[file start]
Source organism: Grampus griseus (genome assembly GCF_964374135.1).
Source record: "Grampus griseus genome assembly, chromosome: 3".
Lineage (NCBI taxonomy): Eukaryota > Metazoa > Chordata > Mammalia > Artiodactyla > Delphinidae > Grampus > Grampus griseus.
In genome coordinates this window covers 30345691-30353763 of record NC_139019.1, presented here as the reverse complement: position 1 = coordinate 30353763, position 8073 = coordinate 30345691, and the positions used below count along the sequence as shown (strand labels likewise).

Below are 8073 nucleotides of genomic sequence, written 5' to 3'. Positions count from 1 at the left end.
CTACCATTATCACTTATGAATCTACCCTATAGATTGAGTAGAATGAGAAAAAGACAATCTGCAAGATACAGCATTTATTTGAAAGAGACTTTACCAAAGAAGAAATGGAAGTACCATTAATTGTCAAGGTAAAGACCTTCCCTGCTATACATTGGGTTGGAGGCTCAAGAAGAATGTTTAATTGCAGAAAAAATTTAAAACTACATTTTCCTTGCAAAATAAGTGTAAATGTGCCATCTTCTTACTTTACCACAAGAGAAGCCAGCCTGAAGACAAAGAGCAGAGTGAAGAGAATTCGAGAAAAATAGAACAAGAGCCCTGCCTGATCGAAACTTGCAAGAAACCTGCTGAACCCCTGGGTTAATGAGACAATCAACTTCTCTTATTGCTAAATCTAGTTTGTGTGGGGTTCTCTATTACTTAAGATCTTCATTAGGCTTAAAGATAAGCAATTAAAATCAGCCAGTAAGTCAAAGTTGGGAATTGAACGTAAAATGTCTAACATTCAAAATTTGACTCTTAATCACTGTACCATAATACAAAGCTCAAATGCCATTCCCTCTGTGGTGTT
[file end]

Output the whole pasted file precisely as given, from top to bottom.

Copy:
Source organism: Grampus griseus (genome assembly GCF_964374135.1).
Source record: "Grampus griseus genome assembly, chromosome: 3".
Lineage (NCBI taxonomy): Eukaryota > Metazoa > Chordata > Mammalia > Artiodactyla > Delphinidae > Grampus > Grampus griseus.
In genome coordinates this window covers 30345691-30353763 of record NC_139019.1, presented here as the reverse complement: position 1 = coordinate 30353763, position 8073 = coordinate 30345691, and the positions used below count along the sequence as shown (strand labels likewise).

Below are 8073 nucleotides of genomic sequence, written 5' to 3'. Positions count from 1 at the left end.
CTACCATTATCACTTATGAATCTACCCTATAGATTGAGTAGAATGAGAAAAAGACAATCTGCAAGATACAGCATTTATTTGAAAGAGACTTTACCAAAGAAGAAATGGAAGTACCATTAATTGTCAAGGTAAAGACCTTCCCTGCTATACATTGGGTTGGAGGCTCAAGAAGAATGTTTAATTGCAGAAAAAATTTAAAACTACATTTTCCTTGCAAAATAAGTGTAAATGTGCCATCTTCTTACTTTACCACAAGAGAAGCCAGCCTGAAGACAAAGAGCAGAGTGAAGAGAATTCGAGAAAAATAGAACAAGAGCCCTGCCTGATCGAAACTTGCAAGAAACCTGCTGAACCCCTGGGTTAATGAGACAATCAACTTCTCTTATTGCTAAATCTAGTTTGTGTGGGGTTCTCTATTACTTAAGATCTTCATTAGGCTTAAAGATAAGCAATTAAAATCAGCCAGTAAGTCAAAGTTGGGAATTGAACGTAAAATGTCTAACATTCAAAATTTGACTCTTAATCACTGTACCATAATACAAAGCTCAAATGCCATTCCCTCTGTGGTGTT